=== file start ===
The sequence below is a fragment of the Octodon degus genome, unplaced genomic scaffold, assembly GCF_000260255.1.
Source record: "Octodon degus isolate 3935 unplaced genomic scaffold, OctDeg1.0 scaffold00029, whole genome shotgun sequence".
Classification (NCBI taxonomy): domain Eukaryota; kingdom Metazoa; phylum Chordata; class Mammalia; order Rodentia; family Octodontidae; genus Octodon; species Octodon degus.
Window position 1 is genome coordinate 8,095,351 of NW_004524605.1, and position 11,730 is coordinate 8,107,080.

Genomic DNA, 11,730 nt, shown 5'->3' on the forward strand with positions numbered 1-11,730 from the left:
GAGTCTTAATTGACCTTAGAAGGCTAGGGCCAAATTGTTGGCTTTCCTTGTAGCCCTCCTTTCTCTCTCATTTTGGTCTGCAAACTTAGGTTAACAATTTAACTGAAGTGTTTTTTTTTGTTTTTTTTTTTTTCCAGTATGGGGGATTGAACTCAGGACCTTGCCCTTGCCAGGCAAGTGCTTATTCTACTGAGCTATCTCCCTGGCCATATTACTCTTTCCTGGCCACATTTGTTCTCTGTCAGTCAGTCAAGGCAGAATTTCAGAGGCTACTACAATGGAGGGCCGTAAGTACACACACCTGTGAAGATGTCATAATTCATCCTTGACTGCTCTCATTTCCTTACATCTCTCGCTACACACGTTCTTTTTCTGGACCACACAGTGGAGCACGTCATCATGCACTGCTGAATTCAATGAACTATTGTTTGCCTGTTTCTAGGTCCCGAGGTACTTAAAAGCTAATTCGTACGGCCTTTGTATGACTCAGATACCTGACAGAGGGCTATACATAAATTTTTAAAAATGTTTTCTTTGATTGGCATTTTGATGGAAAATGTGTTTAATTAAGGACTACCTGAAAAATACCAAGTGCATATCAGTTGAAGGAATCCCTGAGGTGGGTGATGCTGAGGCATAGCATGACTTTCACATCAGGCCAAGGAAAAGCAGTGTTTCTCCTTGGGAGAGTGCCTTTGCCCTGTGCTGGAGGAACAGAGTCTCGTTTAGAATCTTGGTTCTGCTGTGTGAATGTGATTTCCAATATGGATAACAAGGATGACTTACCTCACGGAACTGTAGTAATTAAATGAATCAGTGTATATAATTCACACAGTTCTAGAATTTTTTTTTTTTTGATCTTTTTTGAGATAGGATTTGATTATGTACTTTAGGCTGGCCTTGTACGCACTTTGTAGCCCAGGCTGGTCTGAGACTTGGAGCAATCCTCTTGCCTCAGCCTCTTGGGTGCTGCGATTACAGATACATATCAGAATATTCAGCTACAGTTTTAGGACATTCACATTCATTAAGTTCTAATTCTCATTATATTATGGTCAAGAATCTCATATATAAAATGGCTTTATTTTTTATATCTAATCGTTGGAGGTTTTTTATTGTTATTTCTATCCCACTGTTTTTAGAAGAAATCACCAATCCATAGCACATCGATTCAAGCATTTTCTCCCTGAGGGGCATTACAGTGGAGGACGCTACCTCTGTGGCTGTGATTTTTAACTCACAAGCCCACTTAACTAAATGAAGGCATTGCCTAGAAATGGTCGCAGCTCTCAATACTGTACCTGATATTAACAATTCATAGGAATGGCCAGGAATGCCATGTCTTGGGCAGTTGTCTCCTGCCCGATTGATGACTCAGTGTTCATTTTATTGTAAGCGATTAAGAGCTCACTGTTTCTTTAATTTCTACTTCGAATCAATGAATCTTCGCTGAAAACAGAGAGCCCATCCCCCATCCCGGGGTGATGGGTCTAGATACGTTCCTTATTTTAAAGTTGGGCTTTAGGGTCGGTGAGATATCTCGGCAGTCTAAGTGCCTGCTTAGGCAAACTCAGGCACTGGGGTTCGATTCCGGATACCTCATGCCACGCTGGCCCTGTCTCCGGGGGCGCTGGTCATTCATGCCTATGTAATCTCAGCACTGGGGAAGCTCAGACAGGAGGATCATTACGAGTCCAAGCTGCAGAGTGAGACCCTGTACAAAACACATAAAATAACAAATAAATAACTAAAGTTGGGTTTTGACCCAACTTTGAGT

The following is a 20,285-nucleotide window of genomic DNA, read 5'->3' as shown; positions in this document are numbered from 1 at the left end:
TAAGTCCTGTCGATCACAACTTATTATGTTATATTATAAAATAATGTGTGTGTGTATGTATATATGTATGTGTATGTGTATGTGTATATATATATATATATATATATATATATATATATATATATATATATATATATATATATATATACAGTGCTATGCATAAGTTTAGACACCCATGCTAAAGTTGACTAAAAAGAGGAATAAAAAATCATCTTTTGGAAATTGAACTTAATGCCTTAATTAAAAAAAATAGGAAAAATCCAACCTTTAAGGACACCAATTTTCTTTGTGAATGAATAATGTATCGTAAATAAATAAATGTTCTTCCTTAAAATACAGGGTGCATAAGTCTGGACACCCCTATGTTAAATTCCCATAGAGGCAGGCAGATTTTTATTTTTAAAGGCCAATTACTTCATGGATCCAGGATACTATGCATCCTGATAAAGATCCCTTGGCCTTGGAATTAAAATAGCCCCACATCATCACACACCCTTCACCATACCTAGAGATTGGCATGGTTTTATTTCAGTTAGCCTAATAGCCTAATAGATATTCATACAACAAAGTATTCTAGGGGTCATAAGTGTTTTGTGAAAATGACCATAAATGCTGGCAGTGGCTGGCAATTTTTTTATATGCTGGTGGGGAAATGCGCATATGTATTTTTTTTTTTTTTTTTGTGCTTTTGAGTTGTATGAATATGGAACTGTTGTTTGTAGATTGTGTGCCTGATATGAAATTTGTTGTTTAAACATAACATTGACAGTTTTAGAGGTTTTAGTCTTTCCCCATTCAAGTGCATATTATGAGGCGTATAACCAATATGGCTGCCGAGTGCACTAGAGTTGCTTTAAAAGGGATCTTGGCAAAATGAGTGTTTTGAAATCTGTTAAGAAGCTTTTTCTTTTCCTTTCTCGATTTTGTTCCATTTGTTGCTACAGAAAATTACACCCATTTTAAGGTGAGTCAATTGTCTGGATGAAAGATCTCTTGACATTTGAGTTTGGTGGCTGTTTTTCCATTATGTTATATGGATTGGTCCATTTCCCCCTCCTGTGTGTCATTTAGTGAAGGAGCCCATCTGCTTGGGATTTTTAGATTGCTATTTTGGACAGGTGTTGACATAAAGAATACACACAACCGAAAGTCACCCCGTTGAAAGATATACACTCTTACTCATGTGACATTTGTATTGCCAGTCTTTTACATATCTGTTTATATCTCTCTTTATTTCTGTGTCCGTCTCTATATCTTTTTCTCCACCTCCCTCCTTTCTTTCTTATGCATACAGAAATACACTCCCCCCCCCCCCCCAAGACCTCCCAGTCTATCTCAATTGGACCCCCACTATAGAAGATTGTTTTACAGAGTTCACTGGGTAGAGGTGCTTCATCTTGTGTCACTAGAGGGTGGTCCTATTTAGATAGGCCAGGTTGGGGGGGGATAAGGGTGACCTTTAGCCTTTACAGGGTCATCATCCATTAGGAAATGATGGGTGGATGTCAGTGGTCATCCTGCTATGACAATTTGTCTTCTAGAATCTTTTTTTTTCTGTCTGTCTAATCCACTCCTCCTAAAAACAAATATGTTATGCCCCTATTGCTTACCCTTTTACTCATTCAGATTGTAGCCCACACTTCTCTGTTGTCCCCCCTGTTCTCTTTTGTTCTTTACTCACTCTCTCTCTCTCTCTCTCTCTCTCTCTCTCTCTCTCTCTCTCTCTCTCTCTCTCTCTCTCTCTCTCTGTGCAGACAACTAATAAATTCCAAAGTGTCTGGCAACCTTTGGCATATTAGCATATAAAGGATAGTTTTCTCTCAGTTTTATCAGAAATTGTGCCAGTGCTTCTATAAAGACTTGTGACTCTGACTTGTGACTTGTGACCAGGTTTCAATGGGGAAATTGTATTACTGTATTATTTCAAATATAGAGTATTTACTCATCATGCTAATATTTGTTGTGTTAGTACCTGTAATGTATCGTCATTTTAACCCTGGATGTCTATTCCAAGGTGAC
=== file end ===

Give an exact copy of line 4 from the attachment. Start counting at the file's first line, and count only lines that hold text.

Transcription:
Window position 1 is genome coordinate 8,095,351 of NW_004524605.1, and position 11,730 is coordinate 8,107,080.